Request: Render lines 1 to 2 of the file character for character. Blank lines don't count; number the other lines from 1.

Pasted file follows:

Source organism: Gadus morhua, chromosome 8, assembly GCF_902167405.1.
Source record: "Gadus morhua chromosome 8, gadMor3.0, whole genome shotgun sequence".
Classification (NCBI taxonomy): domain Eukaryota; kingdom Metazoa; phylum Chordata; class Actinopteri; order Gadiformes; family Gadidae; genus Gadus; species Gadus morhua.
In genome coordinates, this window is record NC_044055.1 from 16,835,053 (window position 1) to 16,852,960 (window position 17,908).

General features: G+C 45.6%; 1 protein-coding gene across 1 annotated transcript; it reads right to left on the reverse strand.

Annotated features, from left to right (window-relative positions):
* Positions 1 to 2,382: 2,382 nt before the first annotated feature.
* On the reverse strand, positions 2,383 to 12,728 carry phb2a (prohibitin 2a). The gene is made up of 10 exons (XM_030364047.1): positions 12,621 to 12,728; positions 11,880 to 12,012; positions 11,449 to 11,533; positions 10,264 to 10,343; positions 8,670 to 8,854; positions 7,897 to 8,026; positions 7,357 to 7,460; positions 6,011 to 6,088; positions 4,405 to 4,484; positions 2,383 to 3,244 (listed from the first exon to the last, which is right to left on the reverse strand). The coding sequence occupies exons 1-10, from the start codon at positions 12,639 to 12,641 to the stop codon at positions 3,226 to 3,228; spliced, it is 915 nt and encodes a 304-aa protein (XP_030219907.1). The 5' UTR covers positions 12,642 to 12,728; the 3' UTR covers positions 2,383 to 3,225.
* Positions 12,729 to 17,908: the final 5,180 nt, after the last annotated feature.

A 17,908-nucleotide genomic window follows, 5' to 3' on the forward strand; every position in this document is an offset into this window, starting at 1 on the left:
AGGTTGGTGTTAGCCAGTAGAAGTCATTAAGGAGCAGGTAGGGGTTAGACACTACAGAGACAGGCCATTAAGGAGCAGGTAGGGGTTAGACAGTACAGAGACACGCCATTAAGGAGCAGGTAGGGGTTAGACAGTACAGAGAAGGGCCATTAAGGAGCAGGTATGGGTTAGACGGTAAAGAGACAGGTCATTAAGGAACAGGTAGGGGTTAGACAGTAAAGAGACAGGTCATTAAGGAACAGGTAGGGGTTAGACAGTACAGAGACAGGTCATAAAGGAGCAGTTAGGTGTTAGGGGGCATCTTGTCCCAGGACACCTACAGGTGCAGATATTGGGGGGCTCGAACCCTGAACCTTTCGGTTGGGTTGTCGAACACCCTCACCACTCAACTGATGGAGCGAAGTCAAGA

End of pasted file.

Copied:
Source organism: Gadus morhua, chromosome 8, assembly GCF_902167405.1.
Source record: "Gadus morhua chromosome 8, gadMor3.0, whole genome shotgun sequence".